10 Key Idea Kindergarten Grade 1 Grade 2 Grade 3 Grade 4 Grade 5 Grade 6 Grade 7 Grade 8 Different measurements can be used to describe, compare, and understand objects and concepts. Measure and compare length, mass, capacity, area, temperature of objects and/or materials, and the passage of time, using non-standard units, through free exploration, focused exploration, and guided activity Compare, describe, and order objects, using attributes measured in nonstandard units Compare, describe, and order objects, using attributes measured in nonstandard units and standard units Compare, describe, and order objects, using attributes measured in standard units Students order and compare objects with a benchmark object and with each other. Determine relationships among units and measurable attributes, including the area and perimeter of rectangles Determine relationships among units and measurable attributes, including the area of a rectangle and the volume of a rectangular prism Determine relationships among units and measurable attributes, including the area of a parallelogram, the area of a triangle, and the volume of a triangular prism Determine relationships among units and measurable attributes, including the area of a trapezoid and the volume of a right prism Students select the appropriate metric unit with which to measure and justify their selection. Determine relationships among units and measurable attributes, including the area of a circle and the volume of a cylinder Students consider each measurable attribute of an object independently. Students consider the relationship between measurable attributes to develop formulas. Students consider the size of the unit and the number needed to measure. Students select the appropriate standard units to measure different attributes and justify their choices. Students select, justify, and convert standard units. Students construct lines with specific lengths. Students construct two-dimensional and three-dimensional shapes with specific measurements. Students decompose two-dimensional and three-dimensional shapes with specific measurements Toronto District School Board Page 8 Key Ideas of the Ontario Curriculum, Mathematics, Revised 2005, Kindergarten Grade 8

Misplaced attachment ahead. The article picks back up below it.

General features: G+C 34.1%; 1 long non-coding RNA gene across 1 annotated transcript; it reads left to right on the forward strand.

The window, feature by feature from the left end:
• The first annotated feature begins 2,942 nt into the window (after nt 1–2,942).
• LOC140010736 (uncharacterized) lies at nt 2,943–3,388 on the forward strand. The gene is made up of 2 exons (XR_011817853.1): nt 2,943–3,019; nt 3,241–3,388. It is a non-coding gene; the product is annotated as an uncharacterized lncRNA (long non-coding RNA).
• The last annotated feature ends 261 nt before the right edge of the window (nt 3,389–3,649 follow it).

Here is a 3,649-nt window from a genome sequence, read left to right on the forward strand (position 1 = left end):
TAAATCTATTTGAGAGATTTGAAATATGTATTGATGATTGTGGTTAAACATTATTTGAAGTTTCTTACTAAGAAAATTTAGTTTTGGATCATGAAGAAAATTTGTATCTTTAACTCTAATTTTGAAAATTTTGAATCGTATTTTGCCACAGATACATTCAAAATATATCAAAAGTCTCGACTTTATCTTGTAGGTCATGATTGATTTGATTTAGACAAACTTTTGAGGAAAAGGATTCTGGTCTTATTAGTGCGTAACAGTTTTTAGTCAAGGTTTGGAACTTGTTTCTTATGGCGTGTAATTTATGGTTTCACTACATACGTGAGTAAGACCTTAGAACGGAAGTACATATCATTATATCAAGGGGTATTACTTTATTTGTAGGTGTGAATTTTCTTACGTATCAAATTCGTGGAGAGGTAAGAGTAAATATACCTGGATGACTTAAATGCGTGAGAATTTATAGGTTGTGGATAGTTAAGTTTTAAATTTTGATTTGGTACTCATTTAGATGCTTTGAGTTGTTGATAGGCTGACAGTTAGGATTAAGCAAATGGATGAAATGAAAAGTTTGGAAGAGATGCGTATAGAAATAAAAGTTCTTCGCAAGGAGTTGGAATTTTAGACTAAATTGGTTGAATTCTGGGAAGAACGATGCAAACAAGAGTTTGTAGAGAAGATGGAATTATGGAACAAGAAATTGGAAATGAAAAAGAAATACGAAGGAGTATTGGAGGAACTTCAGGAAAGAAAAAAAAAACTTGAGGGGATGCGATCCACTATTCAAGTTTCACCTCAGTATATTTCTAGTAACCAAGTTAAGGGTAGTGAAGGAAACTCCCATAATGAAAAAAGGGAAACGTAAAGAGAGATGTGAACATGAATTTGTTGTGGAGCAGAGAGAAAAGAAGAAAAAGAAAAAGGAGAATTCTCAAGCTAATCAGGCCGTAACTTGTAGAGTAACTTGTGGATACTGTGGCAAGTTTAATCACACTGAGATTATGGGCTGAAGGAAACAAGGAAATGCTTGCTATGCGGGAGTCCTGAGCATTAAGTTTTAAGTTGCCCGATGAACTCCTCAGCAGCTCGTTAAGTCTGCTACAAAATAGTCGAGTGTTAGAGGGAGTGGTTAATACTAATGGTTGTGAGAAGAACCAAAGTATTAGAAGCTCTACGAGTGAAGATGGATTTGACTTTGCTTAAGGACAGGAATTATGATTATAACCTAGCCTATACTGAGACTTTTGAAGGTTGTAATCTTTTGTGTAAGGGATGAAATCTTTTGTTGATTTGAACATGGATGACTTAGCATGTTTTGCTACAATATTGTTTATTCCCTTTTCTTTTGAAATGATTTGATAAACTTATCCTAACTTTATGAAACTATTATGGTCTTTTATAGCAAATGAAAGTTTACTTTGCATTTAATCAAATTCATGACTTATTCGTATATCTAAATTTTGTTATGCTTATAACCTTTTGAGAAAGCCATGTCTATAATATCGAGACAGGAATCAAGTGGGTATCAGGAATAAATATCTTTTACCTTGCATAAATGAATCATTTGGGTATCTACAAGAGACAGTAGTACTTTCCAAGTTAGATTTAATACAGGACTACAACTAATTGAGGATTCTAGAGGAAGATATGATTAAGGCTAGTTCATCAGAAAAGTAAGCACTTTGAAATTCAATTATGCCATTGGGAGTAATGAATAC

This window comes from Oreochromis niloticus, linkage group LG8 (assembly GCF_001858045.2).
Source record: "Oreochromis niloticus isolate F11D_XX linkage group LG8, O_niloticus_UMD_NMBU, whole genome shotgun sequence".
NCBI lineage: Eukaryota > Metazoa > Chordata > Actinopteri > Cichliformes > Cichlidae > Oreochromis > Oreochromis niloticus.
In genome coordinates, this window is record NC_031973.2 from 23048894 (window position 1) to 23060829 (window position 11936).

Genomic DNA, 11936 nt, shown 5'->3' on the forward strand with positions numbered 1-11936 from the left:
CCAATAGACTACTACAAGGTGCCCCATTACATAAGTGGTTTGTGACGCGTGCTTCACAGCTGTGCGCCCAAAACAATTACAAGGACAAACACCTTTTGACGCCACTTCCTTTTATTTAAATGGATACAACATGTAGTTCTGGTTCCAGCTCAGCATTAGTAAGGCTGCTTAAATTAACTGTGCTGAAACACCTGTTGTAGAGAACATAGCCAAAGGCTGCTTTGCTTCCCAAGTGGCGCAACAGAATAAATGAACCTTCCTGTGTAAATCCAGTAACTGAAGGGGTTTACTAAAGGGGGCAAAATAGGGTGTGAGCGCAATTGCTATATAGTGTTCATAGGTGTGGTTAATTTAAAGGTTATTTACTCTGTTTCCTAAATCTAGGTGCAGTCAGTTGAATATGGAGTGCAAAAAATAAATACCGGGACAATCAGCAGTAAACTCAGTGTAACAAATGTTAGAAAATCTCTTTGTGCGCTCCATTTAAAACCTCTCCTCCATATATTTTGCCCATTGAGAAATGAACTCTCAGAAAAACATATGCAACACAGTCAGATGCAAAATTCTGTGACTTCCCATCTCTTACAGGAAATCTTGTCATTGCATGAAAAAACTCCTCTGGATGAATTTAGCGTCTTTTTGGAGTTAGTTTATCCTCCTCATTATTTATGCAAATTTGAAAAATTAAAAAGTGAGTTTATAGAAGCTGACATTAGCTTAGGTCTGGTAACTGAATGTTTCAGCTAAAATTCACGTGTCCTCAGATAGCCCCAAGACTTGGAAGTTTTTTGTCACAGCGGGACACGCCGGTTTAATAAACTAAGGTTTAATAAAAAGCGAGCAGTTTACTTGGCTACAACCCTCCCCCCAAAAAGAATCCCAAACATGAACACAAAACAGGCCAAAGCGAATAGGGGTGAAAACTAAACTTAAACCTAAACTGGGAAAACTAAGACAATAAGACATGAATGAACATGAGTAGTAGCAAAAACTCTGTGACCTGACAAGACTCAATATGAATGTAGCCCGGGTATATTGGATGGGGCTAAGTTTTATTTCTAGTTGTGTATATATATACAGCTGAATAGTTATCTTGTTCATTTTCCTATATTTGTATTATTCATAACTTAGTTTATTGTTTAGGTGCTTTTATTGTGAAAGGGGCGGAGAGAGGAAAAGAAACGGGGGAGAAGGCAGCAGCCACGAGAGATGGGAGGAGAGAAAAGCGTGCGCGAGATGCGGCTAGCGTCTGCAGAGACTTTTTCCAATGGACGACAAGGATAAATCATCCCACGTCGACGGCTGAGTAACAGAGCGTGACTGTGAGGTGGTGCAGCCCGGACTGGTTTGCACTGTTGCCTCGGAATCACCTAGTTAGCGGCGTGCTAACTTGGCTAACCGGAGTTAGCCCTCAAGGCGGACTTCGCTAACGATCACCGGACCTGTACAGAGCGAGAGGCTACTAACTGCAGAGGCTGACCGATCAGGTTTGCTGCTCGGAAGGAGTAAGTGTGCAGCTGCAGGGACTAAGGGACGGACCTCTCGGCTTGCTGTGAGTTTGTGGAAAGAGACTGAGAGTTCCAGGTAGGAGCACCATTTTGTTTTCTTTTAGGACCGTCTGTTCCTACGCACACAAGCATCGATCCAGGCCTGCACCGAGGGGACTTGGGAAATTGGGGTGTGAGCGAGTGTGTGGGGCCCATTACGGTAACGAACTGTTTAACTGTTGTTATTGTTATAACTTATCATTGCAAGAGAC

11 Key Ideas in Mathematics Geometry and Spatial Sense Kindergarten Grade 8 In the Geometry and Spatial Sense strand, students learn to analyze the characteristics and properties of two-dimensional and three-dimensional geometric objects and to describe them mathematically in terms of spatial relationships and transformations. Throughout the strand, students learn through geometric modeling while solving problems. Worth Noting: Formal and informal experiences in geometry give students the opportunity to identify the properties and relationships among and between twodimensional and three-dimensional geometric objects. Throughout the grades, students use their geometric properties and relationships to construct and draw/sketch shapes and figures. Students begin the description of location and movement of objects by using positional language, which extends to the use of maps and grids and, later, to coordinate systems. The emphasis in Grades 1 through 6 is on transformations of objects resulting in congruent shapes, which extends in Grade 7 to transformations resulting in similar non-congruent shapes, and then in Grade 8, to transformations of coordinate points. Key Idea Kindergarten Grade 1 Grade 2 Grade 3 Grade 4 Grade 5 Grade 6 Grade 7 Grade 8 Geometric objects have properties that allow them to be classified and described in a variety of different ways. Describe, sort, classify, and compare two-dimensional shapes and threedimensional figures, and describe the location and movement of objects through investigation Identify common twodimensional shapes and threedimensional figures, and sort and classify them by their attributes Identify twodimensional shapes and threedimensional figures, and sort and classify them by their geometric properties Compare twodimensional shapes and threedimensional figures, and sort them by their geometric properties Identify quadrilaterals and threedimensional figures and classify them by their geometric properties, and compare various angles to benchmarks Identify and classify two-dimensional shapes by side and angle properties, and compare and sort three-dimensional figures Classify and construct polygons and angles Construct related lines, and classify triangles, quadrilaterals, and prisms the geometric properties of quadrilaterals and circles and the applications of geometric properties in the real world Students sort, compare, and describe to identify regular and irregular shapes and figures. Students sort, compare, and describe geometric objects to identify attributes (both geometric and nongeometric). Students sort, compare, and classify two-dimensional shapes based on geometric properties ranging from symmetry, angles, congruence, number of vertices, number of sides, and other properties. Students investigate the properties of similar and congruent shapes. Students sort and classify quadrilaterals based on a wide variety of geometric properties. Students identify and describe examples of symmetry. Students investigate symmetry within shapes and resulting from transformations Toronto District School Board Page 9 Key Ideas of the Ontario Curriculum, Mathematics, Revised 2005, Kindergarten Grade 8